Adding multiple processors to a system-on-chip may seem like an obvious way to boost performance, save power and leverage hardware acceleration where it's most needed. But multiprocessor SoCs raise design challenges that may not have obvious solutions.
On the software side, the challenge is partitioning the design and assigning tasks. On the hardware side, it's finding the right communications infrastructure and memory hierarchy to ensure high-bandwidth communications among processors, memories and peripherals.
"For most people, the biggest challenge of an MPSoC is, 'Where do I get my tasks to run?' " said John Goodacre, program manager for multiprocessing at ARM Ltd. "With large heterogeneous designs, you are asking the programmer to split up all the code and run it in the right place at the right time and not waste silicon."
"Heterogeneous MPSoCs are a solution to the design productivity challenge," Alain Arteri, director of engineering at STMicroelectronics, said in July during a keynote speech at the MPSoC Conference in Margaux, France. "But SoC design then becomes a memory hierarchy and bus design issue."
Many MPSoC designs today are heterogeneous. For example, a general-purpose CPU might be combined with a DSP or a video or graphics accelerator. An example is STMicroelectronics' Nomadik multimedia platform, which combines an ARM CPU with DSP subsystems and hardware accelerators.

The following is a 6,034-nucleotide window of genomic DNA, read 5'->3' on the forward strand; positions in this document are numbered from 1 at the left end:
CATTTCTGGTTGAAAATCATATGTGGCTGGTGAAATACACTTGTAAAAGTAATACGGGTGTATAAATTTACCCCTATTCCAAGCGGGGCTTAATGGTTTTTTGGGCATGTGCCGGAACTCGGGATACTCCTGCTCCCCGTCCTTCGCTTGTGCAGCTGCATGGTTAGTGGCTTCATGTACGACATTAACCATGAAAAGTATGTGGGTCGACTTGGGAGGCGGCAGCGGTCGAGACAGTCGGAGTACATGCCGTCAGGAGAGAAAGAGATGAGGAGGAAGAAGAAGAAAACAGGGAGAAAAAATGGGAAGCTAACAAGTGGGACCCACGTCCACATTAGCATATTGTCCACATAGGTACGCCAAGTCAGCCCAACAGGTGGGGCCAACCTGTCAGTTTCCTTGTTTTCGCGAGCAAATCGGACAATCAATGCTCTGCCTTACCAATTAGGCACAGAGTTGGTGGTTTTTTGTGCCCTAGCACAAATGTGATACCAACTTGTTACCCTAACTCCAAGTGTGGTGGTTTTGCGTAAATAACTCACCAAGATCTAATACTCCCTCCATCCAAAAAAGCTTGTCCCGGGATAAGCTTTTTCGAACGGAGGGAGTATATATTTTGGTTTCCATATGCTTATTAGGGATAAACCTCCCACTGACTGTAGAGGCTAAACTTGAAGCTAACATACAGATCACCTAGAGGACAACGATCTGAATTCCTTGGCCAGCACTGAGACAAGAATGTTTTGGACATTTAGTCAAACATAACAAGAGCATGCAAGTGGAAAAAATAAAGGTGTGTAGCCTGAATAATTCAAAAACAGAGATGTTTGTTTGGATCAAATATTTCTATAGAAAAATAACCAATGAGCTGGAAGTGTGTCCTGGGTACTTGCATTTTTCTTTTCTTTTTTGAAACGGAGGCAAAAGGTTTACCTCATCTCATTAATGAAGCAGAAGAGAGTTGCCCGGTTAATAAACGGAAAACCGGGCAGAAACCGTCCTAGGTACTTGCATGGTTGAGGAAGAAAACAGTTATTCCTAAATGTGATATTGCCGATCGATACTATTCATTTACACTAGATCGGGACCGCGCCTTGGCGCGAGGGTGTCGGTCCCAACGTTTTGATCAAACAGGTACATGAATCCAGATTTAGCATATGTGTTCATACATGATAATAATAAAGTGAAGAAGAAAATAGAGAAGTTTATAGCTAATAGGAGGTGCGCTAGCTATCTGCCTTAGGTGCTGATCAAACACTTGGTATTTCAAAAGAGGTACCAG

There is, however, a trend toward MPSoCs that include multiple iterations of identical, general-purpose processing elements. These open the door to symmetric multiprocessing (SMP) and, arguably, a simpler software and hardware design challenge. The ARM11 MPCore, which includes up to four tightly coupled CPUs, provides a building block for an SMP approach.
Some heterogeneous approaches use multiple iterations of identical processors as well. IBM's Cell architecture, for example, includes one power processing element and eight identical synergistic processing elements. Cradle Technologies' multiprocessing DSP architecture comprises "quads" that include up to four general-purpose processing cores and up to eight DSP engines with their associated memory.
Behind all MPSoC strategies is a drive to higher levels of performance. For many designers, however, saving power may be an even stronger motivation. Using what ST's Arteri called "multiple noninterfering domains of intense activity," designers can turn on subsystems as needed and can offload tasks that would otherwise run on power-hungry CPUs.
But to take full advantage of such benefits, said Kourosh Amiri, director of marketing at Cradle Technologies, "system developers need an architecture that is designed with flexible application partitioning; intelligent resource sharing among the processing cores; and high bandwidth between the compute engines, memories and I/Os."